HTRF fluorescent partners
HTRF involves several carefully selected fluorophores. Obviously, FRET partners must fulfill multiple compatibility criteria. First, their emission spectra must show non-overlapping regions in order to be able to measure each partner's fluorescence individually. Second, the FRET quantum yield (i.e. its efficacy) must be as high as possible. Third, fluorescence emission must occur within a region of the spectrum remote from that naturally produced by proteins; in other words, a red-shifted emission is theoretically better in order to avoid medium-intrinsic fluorescence. HTRF uses a combination of several fluorophores forming different TR-FRET systems. HTRF's central element, the energy donor, consists of a rare earth complex in which the lanthanide ion (Europium or Terbium) is tightly embedded in a macrocycle. This very unique type of structure gives HTRF donors their long-lived fluorescence properties, as well a robustness that enables these molecules to be used in most assay conditions.
Two donors are currently included in HTRF products:
- Europium cryptates (Eu3+cryptate), the fruit of Prof. J.M. Lehn's work, for which he was awarded a Nobel Prize for Chemistry in 1987, are a series of rare earth complexes whose macrocycle is based on an embedded trisbipyridine motif (Figure 1).
- Lumi4®-Tb cryptate was developed by Prof. K. Raymond’s group at Berkeley, and consists of a tight association of a terbium ion with a cage of similar structure and properties.
Figure 1: Europium cryptate structure typically consists of a tris bipyridine macrocycle in which the lanthanide ion is tightly embedded.
These macrocyclic structures allow both the collection and transfer of energy to the Eu3+ or the Tb2+ ions, which ultimately release this energy in a specific fluorescent pattern (Figure 2). Both cryptates show long-lived emission in the range of 1 to 2 msec, a characteristic that is fundamental for a time-resolved detection.
HTRF acceptors have been optimized for Eu3+ and Tb2+ cryptate donors, and in particular to match their emission properties. Eu3+ cryptates are mainly compatible with near infrared acceptors showing a peak emission at 665 nm, whereas Lumi4-Tb can be paired to the same red acceptors as well as green ones like fluorescein or GFP, emitting around 520 nm (Figure 2).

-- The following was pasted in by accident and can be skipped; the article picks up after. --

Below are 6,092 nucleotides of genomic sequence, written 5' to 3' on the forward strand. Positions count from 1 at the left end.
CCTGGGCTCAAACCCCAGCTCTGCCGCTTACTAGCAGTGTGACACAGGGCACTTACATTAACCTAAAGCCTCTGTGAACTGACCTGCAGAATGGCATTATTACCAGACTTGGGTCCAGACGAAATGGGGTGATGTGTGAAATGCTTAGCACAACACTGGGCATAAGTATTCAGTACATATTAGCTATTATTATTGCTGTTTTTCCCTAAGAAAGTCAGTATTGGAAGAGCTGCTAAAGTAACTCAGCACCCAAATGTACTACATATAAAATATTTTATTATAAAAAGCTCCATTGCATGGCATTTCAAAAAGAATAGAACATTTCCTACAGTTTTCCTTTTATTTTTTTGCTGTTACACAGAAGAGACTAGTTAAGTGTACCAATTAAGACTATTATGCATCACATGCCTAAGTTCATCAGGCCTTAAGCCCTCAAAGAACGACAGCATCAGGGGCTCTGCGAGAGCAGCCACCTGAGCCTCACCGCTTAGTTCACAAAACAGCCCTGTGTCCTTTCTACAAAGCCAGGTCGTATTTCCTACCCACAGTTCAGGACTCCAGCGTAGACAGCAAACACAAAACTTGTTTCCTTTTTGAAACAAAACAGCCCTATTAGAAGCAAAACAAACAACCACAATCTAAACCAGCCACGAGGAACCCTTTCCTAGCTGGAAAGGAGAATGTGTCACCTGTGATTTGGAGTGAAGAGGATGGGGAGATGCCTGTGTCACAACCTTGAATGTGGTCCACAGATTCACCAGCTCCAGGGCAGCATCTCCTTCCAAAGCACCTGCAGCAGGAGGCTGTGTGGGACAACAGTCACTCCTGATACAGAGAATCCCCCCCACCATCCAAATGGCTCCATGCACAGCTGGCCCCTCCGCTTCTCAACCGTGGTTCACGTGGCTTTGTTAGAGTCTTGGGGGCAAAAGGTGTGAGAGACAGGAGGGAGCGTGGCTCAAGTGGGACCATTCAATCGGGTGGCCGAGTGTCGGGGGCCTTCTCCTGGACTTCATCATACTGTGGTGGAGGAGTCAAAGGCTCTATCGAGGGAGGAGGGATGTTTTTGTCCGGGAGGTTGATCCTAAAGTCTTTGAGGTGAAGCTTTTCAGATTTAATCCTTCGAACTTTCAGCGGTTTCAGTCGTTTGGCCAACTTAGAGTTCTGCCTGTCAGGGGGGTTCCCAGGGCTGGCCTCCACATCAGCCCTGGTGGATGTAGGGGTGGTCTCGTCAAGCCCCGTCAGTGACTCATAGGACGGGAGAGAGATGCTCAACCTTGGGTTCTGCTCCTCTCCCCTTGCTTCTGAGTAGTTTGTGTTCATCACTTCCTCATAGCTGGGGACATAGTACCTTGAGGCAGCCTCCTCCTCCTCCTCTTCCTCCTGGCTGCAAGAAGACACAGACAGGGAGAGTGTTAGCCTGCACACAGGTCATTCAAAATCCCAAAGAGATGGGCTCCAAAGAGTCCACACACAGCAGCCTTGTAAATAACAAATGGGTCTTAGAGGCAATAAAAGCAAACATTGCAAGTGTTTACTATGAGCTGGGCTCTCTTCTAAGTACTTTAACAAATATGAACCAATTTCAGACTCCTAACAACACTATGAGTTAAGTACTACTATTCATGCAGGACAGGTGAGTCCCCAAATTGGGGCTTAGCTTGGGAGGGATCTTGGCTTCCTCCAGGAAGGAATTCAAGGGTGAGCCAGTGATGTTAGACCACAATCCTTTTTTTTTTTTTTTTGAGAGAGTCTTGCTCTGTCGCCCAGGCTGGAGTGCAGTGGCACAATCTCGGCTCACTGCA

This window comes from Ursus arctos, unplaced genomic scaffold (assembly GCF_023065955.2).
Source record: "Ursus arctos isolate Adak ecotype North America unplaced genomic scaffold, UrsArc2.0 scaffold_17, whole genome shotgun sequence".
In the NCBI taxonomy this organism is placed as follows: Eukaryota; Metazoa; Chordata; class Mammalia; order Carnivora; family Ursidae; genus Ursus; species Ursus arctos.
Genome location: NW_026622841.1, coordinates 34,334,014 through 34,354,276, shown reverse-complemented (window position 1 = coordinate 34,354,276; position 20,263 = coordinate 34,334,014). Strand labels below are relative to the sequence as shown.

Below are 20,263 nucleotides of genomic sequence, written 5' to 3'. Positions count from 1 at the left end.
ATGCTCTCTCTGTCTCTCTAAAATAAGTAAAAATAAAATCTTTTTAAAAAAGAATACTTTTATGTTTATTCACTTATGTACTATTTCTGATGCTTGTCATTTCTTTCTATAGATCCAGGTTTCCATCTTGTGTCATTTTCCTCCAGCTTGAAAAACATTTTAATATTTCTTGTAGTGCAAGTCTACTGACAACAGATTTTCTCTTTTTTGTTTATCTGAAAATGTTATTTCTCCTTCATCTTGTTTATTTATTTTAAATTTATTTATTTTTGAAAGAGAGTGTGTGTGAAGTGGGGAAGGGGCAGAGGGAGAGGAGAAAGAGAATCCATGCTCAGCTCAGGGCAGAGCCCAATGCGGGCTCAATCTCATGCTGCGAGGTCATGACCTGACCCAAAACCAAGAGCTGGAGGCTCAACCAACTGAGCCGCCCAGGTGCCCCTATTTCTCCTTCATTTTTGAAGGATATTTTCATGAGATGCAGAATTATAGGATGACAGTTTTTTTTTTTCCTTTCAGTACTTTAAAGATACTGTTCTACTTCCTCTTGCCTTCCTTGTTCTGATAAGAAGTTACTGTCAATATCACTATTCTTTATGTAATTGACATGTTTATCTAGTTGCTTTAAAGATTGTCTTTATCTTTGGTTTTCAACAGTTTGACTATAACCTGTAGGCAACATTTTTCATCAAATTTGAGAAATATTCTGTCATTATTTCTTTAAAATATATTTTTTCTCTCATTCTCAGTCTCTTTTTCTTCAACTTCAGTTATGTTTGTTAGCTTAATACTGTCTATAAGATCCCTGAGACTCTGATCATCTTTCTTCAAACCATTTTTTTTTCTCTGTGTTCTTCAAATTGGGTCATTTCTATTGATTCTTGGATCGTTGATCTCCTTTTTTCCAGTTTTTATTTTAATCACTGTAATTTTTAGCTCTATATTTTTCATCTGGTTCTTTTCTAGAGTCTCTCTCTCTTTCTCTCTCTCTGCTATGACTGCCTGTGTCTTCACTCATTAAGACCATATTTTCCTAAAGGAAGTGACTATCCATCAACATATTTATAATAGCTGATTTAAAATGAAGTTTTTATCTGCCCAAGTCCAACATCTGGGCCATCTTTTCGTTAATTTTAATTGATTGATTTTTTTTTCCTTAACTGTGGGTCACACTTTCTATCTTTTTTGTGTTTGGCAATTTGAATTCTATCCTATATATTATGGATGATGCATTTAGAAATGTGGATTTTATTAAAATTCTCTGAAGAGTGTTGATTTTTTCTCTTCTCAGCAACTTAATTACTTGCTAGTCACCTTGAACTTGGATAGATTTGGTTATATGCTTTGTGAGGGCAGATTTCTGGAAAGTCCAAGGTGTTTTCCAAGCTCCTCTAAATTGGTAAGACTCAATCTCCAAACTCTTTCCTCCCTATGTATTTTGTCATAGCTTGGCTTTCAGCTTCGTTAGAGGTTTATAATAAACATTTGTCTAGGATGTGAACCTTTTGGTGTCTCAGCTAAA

The first acceptor developed for HTRF was XL665, a phycobilliprotein pigment purified from red algae. XL665 is a large hetero hexameric edifice of 105 kDa, cross-linked after isolation for better stability and preservation of its photophysical properties in HTRF assays. The second generation of acceptors is characterized by organic structures 100 times smaller, displaying a series of photophysical properties very close to those of XL665. These acceptors fulfill the previously-mentioned compatibility criteria. Their excitation spectra overlap those of both Eu3+ and Lumi4-Tb cryptate emissions, thereby allowing the donor to excite the acceptor, whose maximum emission at 665 nm spans a region where HTRF cryptates do not emit or do so only weakly. In the end, energy transfer with the donor occurs with a high quantum yield.
The d2 acceptor, an organic motif of approximately 1,000 Da, is highly compatible with Eu3+ cryptate.
The comparison of d2 to XL665 was achieved by screening 14,700 compounds on an assay for quantifying a phosphorylated peptide. As shown in Figure 3, the correlation between the two systems was extremely close, and validated the integration of d2 in a number of different HTRF assays, notably cAMP and IP-One. As it is a much smaller entity, d2 limits the steric hindrance problems sometimes suspected in XL665-based systems. Evaluation also showed that the new acceptor contributed to significantly greater stability of immuno-competitive assays, and in some cases to better assay sensitivity.
The combination of Lumi4-Tb cryptate to green acceptor dyes or fluorescent protein broadens HTRF field of applications.
In addition to XL665 and d2, green acceptors are fully compatible with the spectral characteristics of Lumi4-Tb cryptate. These properties have led to the development of Tag-lite® ligand binding or dimerization assays in which the second partner, either a ligand or a second receptor respectively, is labeled with a green synthetic acceptor. The use of encoded fluorophores such as GFP was also demonstrated, opening the possibility for cell-based assays with GFP fusion proteins as one of the assay partners.
Figure 2: HTRF donor and acceptor emission spectra. Red acceptor emissions occur in a region where the donor does not emit significantly. Long-lived fluorescence detected at this specific wavelength is therefore characteristic of the emission of the acceptor engaged in the FRET process. The same is true for green acceptors emitting around 520 nm when combined with a Lumi4-Tb donor.
Figure 3: XL665 and d2 were compared in an HTRF assay involving an anti-phosphotyrosine antibody conjugated to Eu3+ cryptate (PT66), a phosphorylated biotinylated substrate, and streptavidin alternatively labeled with XL665 and d2. Each system was tested with a library of 14,700 compounds (Schering AG). Comparison shows that the two acceptors behave very similarly and that d2 represents a possible alternative to XL665.